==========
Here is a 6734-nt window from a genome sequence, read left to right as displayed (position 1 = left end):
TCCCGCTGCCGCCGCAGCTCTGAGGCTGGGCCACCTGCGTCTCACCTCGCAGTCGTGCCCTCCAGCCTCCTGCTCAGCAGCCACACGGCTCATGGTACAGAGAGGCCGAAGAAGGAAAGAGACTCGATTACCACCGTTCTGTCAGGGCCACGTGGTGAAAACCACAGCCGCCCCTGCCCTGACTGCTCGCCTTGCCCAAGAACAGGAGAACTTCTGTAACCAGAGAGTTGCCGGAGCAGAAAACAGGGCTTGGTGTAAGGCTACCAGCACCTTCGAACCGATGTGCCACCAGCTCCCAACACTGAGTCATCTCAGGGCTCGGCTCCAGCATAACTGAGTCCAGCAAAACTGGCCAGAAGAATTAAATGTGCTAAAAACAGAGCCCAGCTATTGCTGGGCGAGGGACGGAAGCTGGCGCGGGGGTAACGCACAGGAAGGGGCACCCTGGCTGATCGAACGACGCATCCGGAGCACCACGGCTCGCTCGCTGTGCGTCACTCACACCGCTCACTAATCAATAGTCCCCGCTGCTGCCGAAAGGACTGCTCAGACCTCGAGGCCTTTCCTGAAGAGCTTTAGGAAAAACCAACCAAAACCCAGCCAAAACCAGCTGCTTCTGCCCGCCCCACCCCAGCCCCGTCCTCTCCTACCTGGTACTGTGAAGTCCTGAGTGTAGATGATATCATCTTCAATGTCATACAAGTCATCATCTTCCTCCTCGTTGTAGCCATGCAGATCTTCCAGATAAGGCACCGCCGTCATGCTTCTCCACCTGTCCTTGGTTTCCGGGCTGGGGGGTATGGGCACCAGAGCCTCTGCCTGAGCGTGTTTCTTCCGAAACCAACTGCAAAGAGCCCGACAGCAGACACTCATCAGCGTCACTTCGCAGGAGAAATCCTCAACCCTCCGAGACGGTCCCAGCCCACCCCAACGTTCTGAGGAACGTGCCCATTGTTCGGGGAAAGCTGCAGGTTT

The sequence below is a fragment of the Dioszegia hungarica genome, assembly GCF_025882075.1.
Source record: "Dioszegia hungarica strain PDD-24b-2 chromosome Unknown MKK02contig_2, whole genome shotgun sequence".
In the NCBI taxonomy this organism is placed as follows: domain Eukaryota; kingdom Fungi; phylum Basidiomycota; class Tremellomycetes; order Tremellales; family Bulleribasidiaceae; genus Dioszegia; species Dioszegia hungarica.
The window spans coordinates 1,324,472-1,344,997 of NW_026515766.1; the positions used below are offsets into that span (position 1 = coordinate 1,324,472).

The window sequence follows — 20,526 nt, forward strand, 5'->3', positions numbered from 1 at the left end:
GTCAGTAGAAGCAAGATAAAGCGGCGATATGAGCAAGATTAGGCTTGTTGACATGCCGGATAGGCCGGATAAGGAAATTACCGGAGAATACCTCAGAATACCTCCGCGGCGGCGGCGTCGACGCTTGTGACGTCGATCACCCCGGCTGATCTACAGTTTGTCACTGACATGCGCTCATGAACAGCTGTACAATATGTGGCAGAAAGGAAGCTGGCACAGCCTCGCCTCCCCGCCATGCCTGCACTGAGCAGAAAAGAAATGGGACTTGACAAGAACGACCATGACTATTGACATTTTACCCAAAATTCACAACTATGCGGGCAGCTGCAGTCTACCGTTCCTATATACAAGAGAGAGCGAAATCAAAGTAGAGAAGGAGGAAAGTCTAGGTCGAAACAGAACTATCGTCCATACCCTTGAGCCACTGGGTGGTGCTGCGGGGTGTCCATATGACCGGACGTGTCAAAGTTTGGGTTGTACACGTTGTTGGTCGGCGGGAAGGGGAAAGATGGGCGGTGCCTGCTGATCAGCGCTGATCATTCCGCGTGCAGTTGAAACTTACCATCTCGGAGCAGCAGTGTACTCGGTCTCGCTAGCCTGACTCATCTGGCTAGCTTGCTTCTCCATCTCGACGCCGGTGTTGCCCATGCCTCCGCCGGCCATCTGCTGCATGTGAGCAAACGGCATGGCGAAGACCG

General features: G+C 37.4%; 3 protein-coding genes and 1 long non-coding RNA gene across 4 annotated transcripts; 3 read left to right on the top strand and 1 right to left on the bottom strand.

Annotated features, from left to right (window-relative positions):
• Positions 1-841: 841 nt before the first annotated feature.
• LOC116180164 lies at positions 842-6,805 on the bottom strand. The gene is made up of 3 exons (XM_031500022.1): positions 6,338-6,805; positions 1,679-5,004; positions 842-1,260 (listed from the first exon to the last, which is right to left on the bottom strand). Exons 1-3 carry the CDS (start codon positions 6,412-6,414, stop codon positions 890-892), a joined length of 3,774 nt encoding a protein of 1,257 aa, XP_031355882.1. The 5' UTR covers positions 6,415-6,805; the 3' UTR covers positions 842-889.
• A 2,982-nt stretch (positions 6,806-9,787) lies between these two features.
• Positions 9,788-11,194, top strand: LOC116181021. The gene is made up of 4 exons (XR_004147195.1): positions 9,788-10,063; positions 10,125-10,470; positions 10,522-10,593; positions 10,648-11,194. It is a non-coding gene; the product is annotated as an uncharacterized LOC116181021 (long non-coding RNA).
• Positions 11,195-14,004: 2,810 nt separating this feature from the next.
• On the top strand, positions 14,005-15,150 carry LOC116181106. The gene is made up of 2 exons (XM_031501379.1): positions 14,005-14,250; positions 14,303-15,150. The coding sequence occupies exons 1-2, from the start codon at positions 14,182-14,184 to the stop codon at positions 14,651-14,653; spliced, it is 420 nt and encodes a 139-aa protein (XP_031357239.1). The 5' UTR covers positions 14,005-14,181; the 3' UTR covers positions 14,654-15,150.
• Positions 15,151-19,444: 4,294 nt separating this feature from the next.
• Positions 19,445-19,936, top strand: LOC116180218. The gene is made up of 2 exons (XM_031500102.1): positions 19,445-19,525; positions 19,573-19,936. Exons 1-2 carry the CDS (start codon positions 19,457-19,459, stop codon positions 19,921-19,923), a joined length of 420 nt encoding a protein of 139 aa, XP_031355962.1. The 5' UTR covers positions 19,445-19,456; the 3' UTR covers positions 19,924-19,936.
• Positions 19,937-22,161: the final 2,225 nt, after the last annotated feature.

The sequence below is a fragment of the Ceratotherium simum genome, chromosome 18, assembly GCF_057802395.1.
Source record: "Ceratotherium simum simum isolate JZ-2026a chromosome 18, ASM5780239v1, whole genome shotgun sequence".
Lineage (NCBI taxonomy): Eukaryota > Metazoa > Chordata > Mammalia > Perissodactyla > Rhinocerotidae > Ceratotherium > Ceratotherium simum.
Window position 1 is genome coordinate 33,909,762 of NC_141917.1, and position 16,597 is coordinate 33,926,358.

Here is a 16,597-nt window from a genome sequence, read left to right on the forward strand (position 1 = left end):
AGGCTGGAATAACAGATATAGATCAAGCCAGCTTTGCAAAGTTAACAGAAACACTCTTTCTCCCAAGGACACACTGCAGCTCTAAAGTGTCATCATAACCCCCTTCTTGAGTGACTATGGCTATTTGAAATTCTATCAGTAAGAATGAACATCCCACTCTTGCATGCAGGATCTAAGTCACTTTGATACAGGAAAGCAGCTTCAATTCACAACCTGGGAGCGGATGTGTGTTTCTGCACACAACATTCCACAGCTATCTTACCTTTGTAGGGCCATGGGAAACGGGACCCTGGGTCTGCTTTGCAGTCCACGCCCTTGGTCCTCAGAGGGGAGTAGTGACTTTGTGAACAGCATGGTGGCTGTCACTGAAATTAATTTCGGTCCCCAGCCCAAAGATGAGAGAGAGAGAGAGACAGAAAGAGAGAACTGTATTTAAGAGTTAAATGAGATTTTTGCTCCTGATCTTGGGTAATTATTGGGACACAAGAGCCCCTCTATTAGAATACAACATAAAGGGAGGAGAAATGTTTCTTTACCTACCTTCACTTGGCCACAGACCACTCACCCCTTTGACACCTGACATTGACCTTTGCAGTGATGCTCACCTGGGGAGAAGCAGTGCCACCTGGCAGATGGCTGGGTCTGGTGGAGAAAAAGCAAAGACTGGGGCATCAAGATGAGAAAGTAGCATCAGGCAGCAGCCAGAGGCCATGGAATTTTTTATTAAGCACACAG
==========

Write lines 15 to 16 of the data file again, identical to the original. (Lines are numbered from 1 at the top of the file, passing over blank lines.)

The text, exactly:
• Positions 11,195-14,004: 2,810 nt separating this feature from the next.
• On the top strand, positions 14,005-15,150 carry LOC116181106. The gene is made up of 2 exons (XM_031501379.1): positions 14,005-14,250; positions 14,303-15,150. The coding sequence occupies exons 1-2, from the start codon at positions 14,182-14,184 to the stop codon at positions 14,651-14,653; spliced, it is 420 nt and encodes a 139-aa protein (XP_031357239.1). The 5' UTR covers positions 14,005-14,181; the 3' UTR covers positions 14,654-15,150.